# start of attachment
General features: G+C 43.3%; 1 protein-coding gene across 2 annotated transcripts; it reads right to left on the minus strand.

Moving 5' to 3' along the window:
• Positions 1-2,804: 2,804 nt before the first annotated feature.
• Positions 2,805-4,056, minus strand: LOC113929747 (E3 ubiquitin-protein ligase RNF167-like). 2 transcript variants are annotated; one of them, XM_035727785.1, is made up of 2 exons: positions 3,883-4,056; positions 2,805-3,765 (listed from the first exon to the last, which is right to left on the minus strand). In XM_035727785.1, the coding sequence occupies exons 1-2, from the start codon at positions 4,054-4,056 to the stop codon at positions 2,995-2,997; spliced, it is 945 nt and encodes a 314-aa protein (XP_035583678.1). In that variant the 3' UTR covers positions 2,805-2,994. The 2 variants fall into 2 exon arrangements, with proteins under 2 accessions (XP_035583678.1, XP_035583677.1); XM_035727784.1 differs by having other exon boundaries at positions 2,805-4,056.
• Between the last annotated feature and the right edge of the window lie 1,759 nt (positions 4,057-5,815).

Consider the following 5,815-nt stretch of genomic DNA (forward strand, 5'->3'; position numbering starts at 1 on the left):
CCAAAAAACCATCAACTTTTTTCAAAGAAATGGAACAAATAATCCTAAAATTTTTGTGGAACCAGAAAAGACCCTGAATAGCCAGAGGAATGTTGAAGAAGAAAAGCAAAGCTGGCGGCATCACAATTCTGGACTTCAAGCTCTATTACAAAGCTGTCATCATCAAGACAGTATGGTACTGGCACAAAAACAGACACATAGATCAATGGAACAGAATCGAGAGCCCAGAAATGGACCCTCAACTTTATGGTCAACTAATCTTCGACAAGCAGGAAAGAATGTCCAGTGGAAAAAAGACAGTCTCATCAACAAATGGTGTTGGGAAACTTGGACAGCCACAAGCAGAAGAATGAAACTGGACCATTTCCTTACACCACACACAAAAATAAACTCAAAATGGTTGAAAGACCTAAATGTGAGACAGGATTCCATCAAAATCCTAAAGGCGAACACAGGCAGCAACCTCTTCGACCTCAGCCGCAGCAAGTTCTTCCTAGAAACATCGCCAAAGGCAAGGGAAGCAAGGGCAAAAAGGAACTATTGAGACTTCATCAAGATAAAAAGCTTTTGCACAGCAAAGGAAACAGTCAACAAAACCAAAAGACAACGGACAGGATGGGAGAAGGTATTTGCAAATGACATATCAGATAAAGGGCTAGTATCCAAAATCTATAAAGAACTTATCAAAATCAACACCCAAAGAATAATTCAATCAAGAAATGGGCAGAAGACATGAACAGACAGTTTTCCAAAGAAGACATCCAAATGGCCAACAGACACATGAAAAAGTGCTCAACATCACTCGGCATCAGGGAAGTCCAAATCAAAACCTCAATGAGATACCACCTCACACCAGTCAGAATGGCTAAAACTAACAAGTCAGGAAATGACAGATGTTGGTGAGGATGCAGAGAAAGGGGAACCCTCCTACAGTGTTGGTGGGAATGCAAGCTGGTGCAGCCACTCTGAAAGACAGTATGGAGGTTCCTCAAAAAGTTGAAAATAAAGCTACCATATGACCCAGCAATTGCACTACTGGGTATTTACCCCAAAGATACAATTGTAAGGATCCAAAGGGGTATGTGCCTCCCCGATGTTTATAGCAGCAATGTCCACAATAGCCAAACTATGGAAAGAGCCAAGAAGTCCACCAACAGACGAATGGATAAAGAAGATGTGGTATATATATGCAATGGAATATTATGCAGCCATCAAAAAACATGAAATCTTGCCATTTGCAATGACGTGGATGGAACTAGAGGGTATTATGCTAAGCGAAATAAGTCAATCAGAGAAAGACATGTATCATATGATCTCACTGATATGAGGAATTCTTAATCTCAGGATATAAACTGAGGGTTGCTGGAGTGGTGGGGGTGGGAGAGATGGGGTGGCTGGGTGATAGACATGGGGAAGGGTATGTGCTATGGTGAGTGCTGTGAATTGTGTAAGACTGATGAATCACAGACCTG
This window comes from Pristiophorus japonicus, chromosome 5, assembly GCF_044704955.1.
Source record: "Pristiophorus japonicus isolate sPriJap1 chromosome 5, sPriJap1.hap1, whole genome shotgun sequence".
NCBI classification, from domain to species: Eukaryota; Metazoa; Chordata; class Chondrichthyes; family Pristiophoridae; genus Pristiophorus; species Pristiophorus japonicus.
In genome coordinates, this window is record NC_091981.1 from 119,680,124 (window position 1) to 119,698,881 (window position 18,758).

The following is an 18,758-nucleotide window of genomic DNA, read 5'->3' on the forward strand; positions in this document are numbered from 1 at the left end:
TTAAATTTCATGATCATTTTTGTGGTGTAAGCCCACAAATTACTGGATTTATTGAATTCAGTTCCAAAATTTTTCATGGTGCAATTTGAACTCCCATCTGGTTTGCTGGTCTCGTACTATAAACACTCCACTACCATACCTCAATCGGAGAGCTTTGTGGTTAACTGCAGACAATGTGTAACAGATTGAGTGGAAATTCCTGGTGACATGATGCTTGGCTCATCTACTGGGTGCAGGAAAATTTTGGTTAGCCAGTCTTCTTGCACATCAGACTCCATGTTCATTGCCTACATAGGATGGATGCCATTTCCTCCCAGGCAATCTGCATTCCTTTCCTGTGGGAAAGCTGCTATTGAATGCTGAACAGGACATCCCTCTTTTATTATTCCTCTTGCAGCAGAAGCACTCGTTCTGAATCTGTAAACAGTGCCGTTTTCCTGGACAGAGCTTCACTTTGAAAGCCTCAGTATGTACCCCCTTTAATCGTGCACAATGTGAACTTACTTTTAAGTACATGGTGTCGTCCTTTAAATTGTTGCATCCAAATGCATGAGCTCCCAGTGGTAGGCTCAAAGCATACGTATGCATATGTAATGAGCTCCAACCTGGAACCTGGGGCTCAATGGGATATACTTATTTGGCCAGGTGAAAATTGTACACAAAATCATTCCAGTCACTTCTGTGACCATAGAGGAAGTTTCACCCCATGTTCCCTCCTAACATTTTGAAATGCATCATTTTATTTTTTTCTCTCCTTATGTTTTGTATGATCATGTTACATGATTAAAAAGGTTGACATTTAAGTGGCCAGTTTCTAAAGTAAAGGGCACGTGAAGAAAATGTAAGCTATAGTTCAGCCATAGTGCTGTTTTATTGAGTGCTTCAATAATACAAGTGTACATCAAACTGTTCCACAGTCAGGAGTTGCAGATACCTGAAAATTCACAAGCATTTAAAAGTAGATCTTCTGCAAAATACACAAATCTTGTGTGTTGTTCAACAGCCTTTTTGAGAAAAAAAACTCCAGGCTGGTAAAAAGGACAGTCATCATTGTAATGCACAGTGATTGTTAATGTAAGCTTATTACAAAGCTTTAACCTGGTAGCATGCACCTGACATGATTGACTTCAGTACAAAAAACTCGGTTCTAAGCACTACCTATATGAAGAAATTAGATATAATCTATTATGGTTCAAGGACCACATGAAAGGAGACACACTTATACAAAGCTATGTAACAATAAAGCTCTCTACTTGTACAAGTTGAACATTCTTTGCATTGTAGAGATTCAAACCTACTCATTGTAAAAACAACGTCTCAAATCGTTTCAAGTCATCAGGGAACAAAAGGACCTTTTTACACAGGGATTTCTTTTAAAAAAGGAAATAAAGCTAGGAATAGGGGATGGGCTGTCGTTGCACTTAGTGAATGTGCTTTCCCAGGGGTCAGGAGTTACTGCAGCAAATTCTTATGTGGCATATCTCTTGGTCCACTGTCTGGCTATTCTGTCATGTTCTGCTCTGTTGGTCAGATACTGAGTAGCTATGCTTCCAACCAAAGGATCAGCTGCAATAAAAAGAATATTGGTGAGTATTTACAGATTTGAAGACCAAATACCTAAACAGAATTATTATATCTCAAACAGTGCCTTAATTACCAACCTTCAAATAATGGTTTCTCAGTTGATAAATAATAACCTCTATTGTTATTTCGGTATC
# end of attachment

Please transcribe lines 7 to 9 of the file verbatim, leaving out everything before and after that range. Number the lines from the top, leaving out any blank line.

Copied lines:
CCAAAAAACCATCAACTTTTTTCAAAGAAATGGAACAAATAATCCTAAAATTTTTGTGGAACCAGAAAAGACCCTGAATAGCCAGAGGAATGTTGAAGAAGAAAAGCAAAGCTGGCGGCATCACAATTCTGGACTTCAAGCTCTATTACAAAGCTGTCATCATCAAGACAGTATGGTACTGGCACAAAAACAGACACATAGATCAATGGAACAGAATCGAGAGCCCAGAAATGGACCCTCAACTTTATGGTCAACTAATCTTCGACAAGCAGGAAAGAATGTCCAGTGGAAAAAAGACAGTCTCATCAACAAATGGTGTTGGGAAACTTGGACAGCCACAAGCAGAAGAATGAAACTGGACCATTTCCTTACACCACACACAAAAATAAACTCAAAATGGTTGAAAGACCTAAATGTGAGACAGGATTCCATCAAAATCCTAAAGGCGAACACAGGCAGCAACCTCTTCGACCTCAGCCGCAGCAAGTTCTTCCTAGAAACATCGCCAAAGGCAAGGGAAGCAAGGGCAAAAAGGAACTATTGAGACTTCATCAAGATAAAAAGCTTTTGCACAGCAAAGGAAACAGTCAACAAAACCAAAAGACAACGGACAGGATGGGAGAAGGTATTTGCAAATGACATATCAGATAAAGGGCTAGTATCCAAAATCTATAAAGAACTTATCAAAATCAACACCCAAAGAATAATTCAATCAAGAAATGGGCAGAAGACATGAACAGACAGTTTTCCAAAGAAGACATCCAAATGGCCAACAGACACATGAAAAAGTGCTCAACATCACTCGGCATCAGGGAAGTCCAAATCAAAACCTCAATGAGATACCACCTCACACCAGTCAGAATGGCTAAAACTAACAAGTCAGGAAATGACAGATGTTGGTGAGGATGCAGAGAAAGGGGAACCCTCCTACAGTGTTGGTGGGAATGCAAGCTGGTGCAGCCACTCTGAAAGACAGTATGGAGGTTCCTCAAAAAGTTGAAAATAAAGCTACCATATGACCCAGCAATTGCACTACTGGGTATTTACCCCAAAGATACAATTGTAAGGATCCAAAGGGGTATGTGCCTCCCCGATGTTTATAGCAGCAATGTCCACAATAGCCAAACTATGGAAAGAGCCAAGAAGTCCACCAACAGACGAATGGATAAAGAAGATGTGGTATATATATGCAATGGAATATTATGCAGCCATCAAAAAACATGAAATCTTGCCATTTGCAATGACGTGGATGGAACTAGAGGGTATTATGCTAAGCGAAATAAGTCAATCAGAGAAAGACATGTATCATATGATCTCACTGATATGAGGAATTCTTAATCTCAGGATATAAACTGAGGGTTGCTGGAGTGGTGGGGGTGGGAGAGATGGGGTGGCTGGGTGATAGACATGGGGAAGGGTATGTGCTATGGTGAGTGCTGTGAATTGTGTAAGACTGATGAATCACAGACCTG
This window comes from Pristiophorus japonicus, chromosome 5, assembly GCF_044704955.1.
Source record: "Pristiophorus japonicus isolate sPriJap1 chromosome 5, sPriJap1.hap1, whole genome shotgun sequence".